Dani McKenzie

In her suite of night paintings, Dani McKenzie creates a world of shadows where the mundane of the everyday is infused with mystery.

In 2017, Dani McKenzie’s work was imbued with a strange nostalgic melancholy. She was undertaking a residency at the Cité Internationale des Arts in Paris and her paintings, which were based on found photography, were infused with mystery as neither the artist or viewer could know the history or the context of the images. They were depicted with a slightly out-of-focus fuzziness, memories becoming lost in a fog of time past. 

In 2022, the melancholy remains, but the memories are suddenly sharp and concise. Upon returning to Australia, McKenzie changed tactics. Rather than acting as a resurrectionist for other people’s faded memories, she turned to her own photography as a base. However, even here, McKenzie chose a tactic that served to skew our immediate interpretation of her “memories” – for the photographs she has chosen to re-read as paintings are all taken at night. And there can be little doubt that night-time has a profound effect on memory – there are shadows to contend with, zones of pitch blackness and unreliable lighting that make even the home front look alien. She describes the overarching theme of these works as “night” – “work, play, and rest” – but the results, however homely in intention, take on an air of the “unheimlich” – Freud’s term for the unhomely. In Dark Night, Starry Sky. And the Moon, I forgot to mention the Moon, 2022, an average inner-city suburban house, lit by streetlamps, seems to be potentially engulfed by Stygian darkness. Perhaps, you can’t help but think, it would be a lot safer inside.

And while Study of Pencil Pines on Alma Road carries a rather timeless beauty to it, replete with full moon and rather romantic lighting, it is a lonely locale suggestive of wintry chill. The darkness, the central theme here, allows the imagination to run riot. McKenzie’s worlds are sparsely populated and when a stray individual does invade her mis en scenes it is with an air of profound melancholy. A woman attends to the mundane task of washing and drying in the equally, and deliberately, mundanely titled Washing & Drying, 2022 – something anyone of us could witness on a given weeknight.  

Waiting For You, 2022, is the only time McKenzie comes close to inviting us inside. It’s the interior of a snug bar and the lights glow with a warm intimacy. But the sole patron sits by herself, clearly concerned. Has she been stood up? Or has something happened to the other party? McKenzie leaves us – and her subject – guessing.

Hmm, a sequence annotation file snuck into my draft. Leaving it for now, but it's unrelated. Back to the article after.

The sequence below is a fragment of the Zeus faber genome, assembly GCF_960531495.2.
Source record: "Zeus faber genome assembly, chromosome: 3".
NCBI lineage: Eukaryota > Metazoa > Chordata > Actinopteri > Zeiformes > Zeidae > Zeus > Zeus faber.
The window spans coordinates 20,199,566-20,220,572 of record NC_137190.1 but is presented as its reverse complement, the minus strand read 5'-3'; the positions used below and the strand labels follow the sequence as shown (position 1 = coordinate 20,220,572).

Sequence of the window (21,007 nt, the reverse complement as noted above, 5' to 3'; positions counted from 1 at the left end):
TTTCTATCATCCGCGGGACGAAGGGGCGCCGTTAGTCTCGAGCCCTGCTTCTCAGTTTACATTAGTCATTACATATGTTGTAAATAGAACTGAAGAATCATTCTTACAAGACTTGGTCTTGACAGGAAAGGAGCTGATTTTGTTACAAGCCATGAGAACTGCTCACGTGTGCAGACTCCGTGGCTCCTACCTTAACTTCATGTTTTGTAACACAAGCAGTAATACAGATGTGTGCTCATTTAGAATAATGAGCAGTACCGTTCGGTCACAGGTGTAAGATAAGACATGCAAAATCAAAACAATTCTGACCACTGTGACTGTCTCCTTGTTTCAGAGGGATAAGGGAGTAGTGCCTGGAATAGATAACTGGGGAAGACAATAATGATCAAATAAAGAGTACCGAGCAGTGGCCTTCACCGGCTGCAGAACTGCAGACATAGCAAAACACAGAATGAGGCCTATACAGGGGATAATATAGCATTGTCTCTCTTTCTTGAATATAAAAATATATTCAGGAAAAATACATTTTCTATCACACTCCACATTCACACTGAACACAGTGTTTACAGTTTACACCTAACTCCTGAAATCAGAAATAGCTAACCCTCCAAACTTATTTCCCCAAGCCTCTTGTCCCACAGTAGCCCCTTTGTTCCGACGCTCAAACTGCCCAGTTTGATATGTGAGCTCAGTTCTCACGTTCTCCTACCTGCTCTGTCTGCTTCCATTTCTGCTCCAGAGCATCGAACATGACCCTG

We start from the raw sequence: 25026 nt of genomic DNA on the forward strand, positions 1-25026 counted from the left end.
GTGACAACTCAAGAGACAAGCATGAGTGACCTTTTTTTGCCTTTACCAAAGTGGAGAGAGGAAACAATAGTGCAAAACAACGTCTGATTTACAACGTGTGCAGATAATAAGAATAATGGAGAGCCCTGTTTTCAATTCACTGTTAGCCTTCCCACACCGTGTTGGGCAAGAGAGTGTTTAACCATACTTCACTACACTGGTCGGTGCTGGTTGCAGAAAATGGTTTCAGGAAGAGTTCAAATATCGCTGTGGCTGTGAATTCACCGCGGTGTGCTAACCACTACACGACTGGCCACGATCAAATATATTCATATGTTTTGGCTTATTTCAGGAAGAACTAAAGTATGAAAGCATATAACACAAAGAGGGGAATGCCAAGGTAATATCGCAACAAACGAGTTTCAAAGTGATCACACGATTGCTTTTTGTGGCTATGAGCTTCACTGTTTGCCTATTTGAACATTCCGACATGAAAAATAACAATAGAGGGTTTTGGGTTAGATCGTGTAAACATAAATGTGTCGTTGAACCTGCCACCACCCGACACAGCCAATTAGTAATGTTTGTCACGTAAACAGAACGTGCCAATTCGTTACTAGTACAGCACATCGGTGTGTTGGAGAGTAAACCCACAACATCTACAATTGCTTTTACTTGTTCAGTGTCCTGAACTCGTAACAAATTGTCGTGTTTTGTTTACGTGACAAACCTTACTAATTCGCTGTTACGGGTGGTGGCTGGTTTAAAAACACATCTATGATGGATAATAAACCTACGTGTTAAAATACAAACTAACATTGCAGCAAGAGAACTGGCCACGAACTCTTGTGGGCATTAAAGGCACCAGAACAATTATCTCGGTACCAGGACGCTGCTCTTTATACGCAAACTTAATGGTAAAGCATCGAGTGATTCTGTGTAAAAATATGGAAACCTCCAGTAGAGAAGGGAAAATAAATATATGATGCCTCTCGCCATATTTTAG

“I guess the most obvious development with this work is that I am no longer working from found photographs, but from my own images and observations,” McKenzie says. “I know everyone is a bit sick of hearing about the pandemic, but like a lot of artists, my work changed a lot as a result of that time. The unpredictability of going in and out of lockdown, not being able to make plans for the future, and being unable to access my studio at times forced me to make changes to the way I work and think. Ultimately, this became a cathartic process for me. I was forced to slow down, take time, and just be in my environment. I started walking a lot, meditating, taking photos, and making drawings here and there.”

When she finally was able to return to the studio, she realised that she had come to the end of her examination of “the past within the present, and the ready-made photograph.”

“I wanted to make paintings that connected me to my environment, reflected my perspective on the world, and said something about the present,” McKenzie explains. “So, working from my own images felt like a natural direction to take. At first, I had little expectation, but just experimented for a while. The first paintings were based on photographs that I took within five kilometres of home, all in the day. I felt liberated working from my own images, making paintings of places I had come to know really well, and working on a larger scale . . . I do most of my walking at night, so it seemed only fitting to make a show of night paintings. It is interesting to observe the changes in a particular location once the sun goes down. There are places that open up and come alive, and places that go dead quiet. The paintings are based on a combination of staged and candid photographs, but, in each work, I have tried to engage the perspective of the viewer as a passer-by – a ‘flaneur’ – wandering through the city at night, casually glancing through a side-eye.”

Of course, there is an element of voyeurism there too, McKenzie admits, the outsider looking in, observing private moments that occur in public spaces. But then there has always been something of the voyeur in McKenzie’s work, whether it be the voyeur of replicating old, found photographs of people she would never, ever meet, or the voyeur stalking her own neighbourhood for fodder for her studio and paintbrush.    

This article was originally published in Artist Profile, Issue 60, 2022. 

Evening’s Empire
31 August – 17 September 2022
MARS Gallery, Melbourne

Olsen Gallery at Sydney Contemporary
8–11 September 2022
Carriageworks, Sydney

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